Reviewed by Uncle Creepy
Starring Dylan Purcell, Patrick Kilpatrick, Jeffrey Combs, Cherilyn Wilson, Timothy Bottoms
Directed by William Malone
Distributed by E1 Entertainment
Parasomnia (par·a·som·ni·a) n.: “A primary sleep disorder in which the person’s physiology or behaviors are affected by sleep, the sleep stage, or the transition from sleeping to waking.
Now that you know what this affliction is, it’s a safe bet to say that this particular disorder is the perfect fodder for a horror film. William Malone’s Parasomnia has been kicking around for a while now, but before we get into exactly how the film is, let’s delve into a quick plot crunch.
While visiting his buddy in rehab, our hero Danny (Dylan Purcell) notices a cute girl asleep in another room at the hospital. Instantly smitten, Danny makes a few inquiries, only to find that said chica goes by the name of Laurie (Cherilyn Wilson) and she’s suffering from an illness in which she finds herself asleep for the majority of her life. In the very next room is a psychopath who has carved out a path of destruction by putting people to sleep, an evil hypnotist by the name of Byron Volpe (Patrick Kilpatrick). Unbeknownst to Danny, or anyone else for that matter, our killer has formed a special bond with our sleeping beauty and as a result has become quite attached to her.
When Danny learns that Laurie is about to be transferred to another hospital where she is to be experimented on, he takes it upon himself to rescue (see: kidnap) our damsel in slumbering distress. The only problem? Neither of those scenarios sit well with Volpe — a man so dangerous and vicious that he remains in the hospital chained up with a hood over his head so that no one can see his hypnotic eyes. Before you know it, the body count starts piling up in truly the most ingenious and startling of ways. Can anyone wake up from this living nightmare?
Parasomnia is a film that, given its subject matter, is absolutely rife with disturbing and surreal imagery, and Malone does one hell of a job bringing these night terrors to life. The only problem is that the surreal nature of the film ends up bleeding into the parts of the story that are rooted in reality, thus creating a semi-frustrating experience when the characters within the film start doing things that are questionable at best and no one has any real reaction to it. When dealing with a subject matter like this, it’s hard to straddle the fence between what passes as part of a dream sequence and what passes in the real world. Sometimes it’s just better to go full steam in either direction, leaving no gray area at all. As a result Parasomnia the movie ironically suffers from the same symptoms as the illness itself when moving between its sleeping to waking moments, meaning that at times it lacks concentration and focus.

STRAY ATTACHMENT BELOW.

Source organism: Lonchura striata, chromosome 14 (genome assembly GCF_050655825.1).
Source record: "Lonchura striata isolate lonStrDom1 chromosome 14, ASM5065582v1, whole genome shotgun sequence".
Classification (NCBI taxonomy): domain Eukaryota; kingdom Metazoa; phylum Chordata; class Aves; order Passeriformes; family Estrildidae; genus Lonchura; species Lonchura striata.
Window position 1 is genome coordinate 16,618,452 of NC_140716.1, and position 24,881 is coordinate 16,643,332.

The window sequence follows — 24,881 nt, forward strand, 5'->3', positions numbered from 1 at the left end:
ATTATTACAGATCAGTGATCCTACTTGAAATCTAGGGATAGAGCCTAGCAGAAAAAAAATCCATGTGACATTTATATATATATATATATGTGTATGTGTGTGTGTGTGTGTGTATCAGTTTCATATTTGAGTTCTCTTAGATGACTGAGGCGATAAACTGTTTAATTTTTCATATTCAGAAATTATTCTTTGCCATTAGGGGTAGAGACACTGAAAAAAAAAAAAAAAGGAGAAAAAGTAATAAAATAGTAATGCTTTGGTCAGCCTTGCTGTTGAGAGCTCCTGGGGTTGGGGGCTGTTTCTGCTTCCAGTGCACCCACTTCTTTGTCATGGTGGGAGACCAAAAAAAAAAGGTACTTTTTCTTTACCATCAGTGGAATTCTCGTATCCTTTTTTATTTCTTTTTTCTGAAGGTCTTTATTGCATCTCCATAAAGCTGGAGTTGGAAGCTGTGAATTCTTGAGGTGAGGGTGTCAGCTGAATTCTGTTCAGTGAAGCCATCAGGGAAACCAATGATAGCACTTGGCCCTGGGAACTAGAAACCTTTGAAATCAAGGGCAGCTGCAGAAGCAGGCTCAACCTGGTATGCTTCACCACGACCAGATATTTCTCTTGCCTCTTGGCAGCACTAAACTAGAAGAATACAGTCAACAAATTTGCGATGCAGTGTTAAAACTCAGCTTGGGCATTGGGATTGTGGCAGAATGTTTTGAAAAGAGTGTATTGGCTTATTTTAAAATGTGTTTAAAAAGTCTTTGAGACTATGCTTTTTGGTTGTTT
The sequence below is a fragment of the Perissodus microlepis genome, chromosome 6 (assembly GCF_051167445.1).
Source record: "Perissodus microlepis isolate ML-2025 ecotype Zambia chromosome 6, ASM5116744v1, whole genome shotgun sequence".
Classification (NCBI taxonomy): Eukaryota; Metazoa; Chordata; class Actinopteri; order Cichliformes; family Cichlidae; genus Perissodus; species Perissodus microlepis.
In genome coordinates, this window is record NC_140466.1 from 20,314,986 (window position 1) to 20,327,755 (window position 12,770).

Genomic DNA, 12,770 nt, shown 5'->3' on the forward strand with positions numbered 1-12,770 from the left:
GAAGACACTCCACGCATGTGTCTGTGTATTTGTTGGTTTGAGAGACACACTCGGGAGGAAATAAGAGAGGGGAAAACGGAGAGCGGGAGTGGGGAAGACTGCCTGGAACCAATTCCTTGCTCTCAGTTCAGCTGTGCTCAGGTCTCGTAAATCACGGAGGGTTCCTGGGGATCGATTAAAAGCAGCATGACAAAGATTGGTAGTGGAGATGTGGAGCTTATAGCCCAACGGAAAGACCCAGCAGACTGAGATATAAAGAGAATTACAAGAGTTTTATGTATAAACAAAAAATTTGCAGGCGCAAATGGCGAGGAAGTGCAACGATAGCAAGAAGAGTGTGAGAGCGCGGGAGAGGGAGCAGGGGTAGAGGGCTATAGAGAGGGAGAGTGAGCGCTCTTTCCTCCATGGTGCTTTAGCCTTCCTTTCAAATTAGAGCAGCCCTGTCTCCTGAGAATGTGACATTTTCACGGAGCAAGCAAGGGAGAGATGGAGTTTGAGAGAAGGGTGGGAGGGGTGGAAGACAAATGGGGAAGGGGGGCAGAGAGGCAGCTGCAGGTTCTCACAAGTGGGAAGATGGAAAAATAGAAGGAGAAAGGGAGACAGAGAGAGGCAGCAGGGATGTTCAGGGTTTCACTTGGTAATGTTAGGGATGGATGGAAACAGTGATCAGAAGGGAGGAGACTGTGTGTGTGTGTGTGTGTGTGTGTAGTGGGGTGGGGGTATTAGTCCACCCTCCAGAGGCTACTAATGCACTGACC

If you have the tech, don’t hesitate to go immediately to the Blu-ray package over the DVD despite them sharing the same special features. In 1080p the nightmarish set pieces maniacally on display in this flick simply pop off of the screen. Its standard definition cousin holds its own as well, but for my dime there’s only one way to go and that’s Blu.
The special features kick off with a solo commentary by Malone that’s a real treat. There’s nary any dead air, and to say that Malone’s disposition while recording was enthusiastic is a bit of an understatement. Funny, informative, and never dull, this track is a winner. From there we get a nearly fifteen-minute long making-of featurette that covers a few weeks of the shoot with fellow journo and personality Staci Layne Wilson of TV Wire turning in some fine interview work. Add on three deleted scenes including an alternate opening, a still gallery, and a music video montage from Malone’s Sixties based garage band The Plagues, and we’re finished. A pretty good haul actually.
In the end Parasomnia fell a little short of my initial hopes for it, but it’s still way better than the all too comfortable in the box spoon-fed drek we’re used to having shoved down our throats. Check it out when you’re looking for a spooky flick that’s truly on the fringe.
3 out of 5
4 out of 5